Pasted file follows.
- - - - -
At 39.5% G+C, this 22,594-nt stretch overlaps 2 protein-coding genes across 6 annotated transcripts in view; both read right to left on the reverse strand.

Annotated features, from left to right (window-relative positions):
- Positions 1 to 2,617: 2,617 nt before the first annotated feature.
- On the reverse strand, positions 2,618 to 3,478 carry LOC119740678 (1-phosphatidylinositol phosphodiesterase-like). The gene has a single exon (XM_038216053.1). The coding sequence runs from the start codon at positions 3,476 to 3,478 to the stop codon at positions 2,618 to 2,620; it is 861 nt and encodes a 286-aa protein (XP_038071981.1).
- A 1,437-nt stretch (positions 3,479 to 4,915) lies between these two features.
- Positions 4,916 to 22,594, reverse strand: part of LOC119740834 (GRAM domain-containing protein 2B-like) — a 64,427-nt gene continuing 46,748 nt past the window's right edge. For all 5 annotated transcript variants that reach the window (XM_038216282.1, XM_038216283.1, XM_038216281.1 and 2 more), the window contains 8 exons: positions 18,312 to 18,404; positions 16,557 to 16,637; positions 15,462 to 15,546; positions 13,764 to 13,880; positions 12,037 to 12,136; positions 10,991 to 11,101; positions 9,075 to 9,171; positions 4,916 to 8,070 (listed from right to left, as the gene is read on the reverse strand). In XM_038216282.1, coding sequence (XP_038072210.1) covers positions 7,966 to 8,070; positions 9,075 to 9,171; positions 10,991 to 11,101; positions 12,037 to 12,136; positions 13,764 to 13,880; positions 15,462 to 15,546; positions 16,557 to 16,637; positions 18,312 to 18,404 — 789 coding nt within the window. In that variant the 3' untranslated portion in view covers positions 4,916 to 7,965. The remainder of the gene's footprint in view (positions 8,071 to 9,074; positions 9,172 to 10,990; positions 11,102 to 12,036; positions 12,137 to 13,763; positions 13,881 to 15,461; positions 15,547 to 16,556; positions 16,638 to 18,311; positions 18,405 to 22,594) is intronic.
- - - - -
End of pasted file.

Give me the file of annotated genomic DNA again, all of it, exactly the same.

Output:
At 39.5% G+C, this 22,594-nt stretch overlaps 2 protein-coding genes across 6 annotated transcripts in view; both read right to left on the reverse strand.

Annotated features, from left to right (window-relative positions):
- Positions 1 to 2,617: 2,617 nt before the first annotated feature.
- On the reverse strand, positions 2,618 to 3,478 carry LOC119740678 (1-phosphatidylinositol phosphodiesterase-like). The gene has a single exon (XM_038216053.1). The coding sequence runs from the start codon at positions 3,476 to 3,478 to the stop codon at positions 2,618 to 2,620; it is 861 nt and encodes a 286-aa protein (XP_038071981.1).
- A 1,437-nt stretch (positions 3,479 to 4,915) lies between these two features.
- Positions 4,916 to 22,594, reverse strand: part of LOC119740834 (GRAM domain-containing protein 2B-like) — a 64,427-nt gene continuing 46,748 nt past the window's right edge. For all 5 annotated transcript variants that reach the window (XM_038216282.1, XM_038216283.1, XM_038216281.1 and 2 more), the window contains 8 exons: positions 18,312 to 18,404; positions 16,557 to 16,637; positions 15,462 to 15,546; positions 13,764 to 13,880; positions 12,037 to 12,136; positions 10,991 to 11,101; positions 9,075 to 9,171; positions 4,916 to 8,070 (listed from right to left, as the gene is read on the reverse strand). In XM_038216282.1, coding sequence (XP_038072210.1) covers positions 7,966 to 8,070; positions 9,075 to 9,171; positions 10,991 to 11,101; positions 12,037 to 12,136; positions 13,764 to 13,880; positions 15,462 to 15,546; positions 16,557 to 16,637; positions 18,312 to 18,404 — 789 coding nt within the window. In that variant the 3' untranslated portion in view covers positions 4,916 to 7,965. The remainder of the gene's footprint in view (positions 8,071 to 9,074; positions 9,172 to 10,990; positions 11,102 to 12,036; positions 12,137 to 13,763; positions 13,881 to 15,461; positions 15,547 to 16,556; positions 16,638 to 18,311; positions 18,405 to 22,594) is intronic.